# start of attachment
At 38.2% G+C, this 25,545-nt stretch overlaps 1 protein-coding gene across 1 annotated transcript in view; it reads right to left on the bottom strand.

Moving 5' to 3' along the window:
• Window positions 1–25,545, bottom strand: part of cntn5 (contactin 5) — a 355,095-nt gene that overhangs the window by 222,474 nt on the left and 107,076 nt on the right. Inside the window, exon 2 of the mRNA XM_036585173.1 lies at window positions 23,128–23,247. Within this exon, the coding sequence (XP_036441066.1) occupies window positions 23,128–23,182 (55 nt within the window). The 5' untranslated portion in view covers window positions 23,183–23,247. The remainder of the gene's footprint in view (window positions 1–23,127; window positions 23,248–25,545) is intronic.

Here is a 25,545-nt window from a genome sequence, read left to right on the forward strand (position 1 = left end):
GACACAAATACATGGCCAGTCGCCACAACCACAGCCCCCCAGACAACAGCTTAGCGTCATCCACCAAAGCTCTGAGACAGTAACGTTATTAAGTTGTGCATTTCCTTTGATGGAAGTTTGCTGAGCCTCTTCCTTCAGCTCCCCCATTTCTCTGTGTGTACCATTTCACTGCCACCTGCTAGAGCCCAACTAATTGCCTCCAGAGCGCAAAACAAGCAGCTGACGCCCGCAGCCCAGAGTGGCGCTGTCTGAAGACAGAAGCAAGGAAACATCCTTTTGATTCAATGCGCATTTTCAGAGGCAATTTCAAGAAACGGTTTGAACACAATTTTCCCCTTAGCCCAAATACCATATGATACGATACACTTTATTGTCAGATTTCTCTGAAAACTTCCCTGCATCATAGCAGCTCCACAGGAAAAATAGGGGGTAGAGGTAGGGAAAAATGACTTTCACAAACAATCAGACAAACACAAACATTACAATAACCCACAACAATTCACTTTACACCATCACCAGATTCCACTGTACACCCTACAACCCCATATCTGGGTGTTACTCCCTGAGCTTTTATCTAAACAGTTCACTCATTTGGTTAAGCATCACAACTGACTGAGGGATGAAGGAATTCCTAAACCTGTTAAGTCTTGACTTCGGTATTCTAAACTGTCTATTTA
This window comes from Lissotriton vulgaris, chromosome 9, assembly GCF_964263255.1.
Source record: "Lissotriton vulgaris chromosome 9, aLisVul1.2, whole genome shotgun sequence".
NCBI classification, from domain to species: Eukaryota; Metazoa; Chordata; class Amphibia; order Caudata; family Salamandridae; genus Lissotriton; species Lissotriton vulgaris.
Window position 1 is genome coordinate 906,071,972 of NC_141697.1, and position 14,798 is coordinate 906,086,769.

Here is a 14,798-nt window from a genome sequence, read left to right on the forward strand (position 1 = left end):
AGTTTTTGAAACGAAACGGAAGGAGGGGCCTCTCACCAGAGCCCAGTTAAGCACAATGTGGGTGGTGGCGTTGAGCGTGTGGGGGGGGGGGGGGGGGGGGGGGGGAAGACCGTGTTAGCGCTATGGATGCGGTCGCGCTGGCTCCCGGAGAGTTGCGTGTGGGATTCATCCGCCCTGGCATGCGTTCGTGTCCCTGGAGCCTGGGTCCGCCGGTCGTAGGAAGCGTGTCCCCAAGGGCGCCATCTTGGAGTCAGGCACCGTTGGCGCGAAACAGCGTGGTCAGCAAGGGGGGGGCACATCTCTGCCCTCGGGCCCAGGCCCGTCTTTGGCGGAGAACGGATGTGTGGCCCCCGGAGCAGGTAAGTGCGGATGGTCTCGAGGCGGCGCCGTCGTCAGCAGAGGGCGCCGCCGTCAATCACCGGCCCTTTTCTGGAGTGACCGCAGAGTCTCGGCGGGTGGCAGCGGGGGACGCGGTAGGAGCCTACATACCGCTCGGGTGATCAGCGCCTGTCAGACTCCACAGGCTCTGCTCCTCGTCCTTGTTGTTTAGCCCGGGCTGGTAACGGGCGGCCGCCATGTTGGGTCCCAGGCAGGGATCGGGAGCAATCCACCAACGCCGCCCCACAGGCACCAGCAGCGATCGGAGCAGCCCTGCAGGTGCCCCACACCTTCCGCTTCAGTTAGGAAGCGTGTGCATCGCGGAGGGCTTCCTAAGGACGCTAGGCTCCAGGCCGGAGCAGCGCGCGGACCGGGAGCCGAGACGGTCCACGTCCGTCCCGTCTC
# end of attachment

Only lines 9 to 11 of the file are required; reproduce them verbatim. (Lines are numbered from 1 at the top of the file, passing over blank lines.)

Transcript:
Window position 1 is genome coordinate 906,071,972 of NC_141697.1, and position 14,798 is coordinate 906,086,769.

Here is a 14,798-nt window from a genome sequence, read left to right on the forward strand (position 1 = left end):
AGTTTTTGAAACGAAACGGAAGGAGGGGCCTCTCACCAGAGCCCAGTTAAGCACAATGTGGGTGGTGGCGTTGAGCGTGTGGGGGGGGGGGGGGGGGGGGGGGGGAAGACCGTGTTAGCGCTATGGATGCGGTCGCGCTGGCTCCCGGAGAGTTGCGTGTGGGATTCATCCGCCCTGGCATGCGTTCGTGTCCCTGGAGCCTGGGTCCGCCGGTCGTAGGAAGCGTGTCCCCAAGGGCGCCATCTTGGAGTCAGGCACCGTTGGCGCGAAACAGCGTGGTCAGCAAGGGGGGGGCACATCTCTGCCCTCGGGCCCAGGCCCGTCTTTGGCGGAGAACGGATGTGTGGCCCCCGGAGCAGGTAAGTGCGGATGGTCTCGAGGCGGCGCCGTCGTCAGCAGAGGGCGCCGCCGTCAATCACCGGCCCTTTTCTGGAGTGACCGCAGAGTCTCGGCGGGTGGCAGCGGGGGACGCGGTAGGAGCCTACATACCGCTCGGGTGATCAGCGCCTGTCAGACTCCACAGGCTCTGCTCCTCGTCCTTGTTGTTTAGCCCGGGCTGGTAACGGGCGGCCGCCATGTTGGGTCCCAGGCAGGGATCGGGAGCAATCCACCAACGCCGCCCCACAGGCACCAGCAGCGATCGGAGCAGCCCTGCAGGTGCCCCACACCTTCCGCTTCAGTTAGGAAGCGTGTGCATCGCGGAGGGCTTCCTAAGGACGCTAGGCTCCAGGCCGGAGCAGCGCGCGGACCGGGAGCCGAGACGGTCCACGTCCGTCCCGTCTC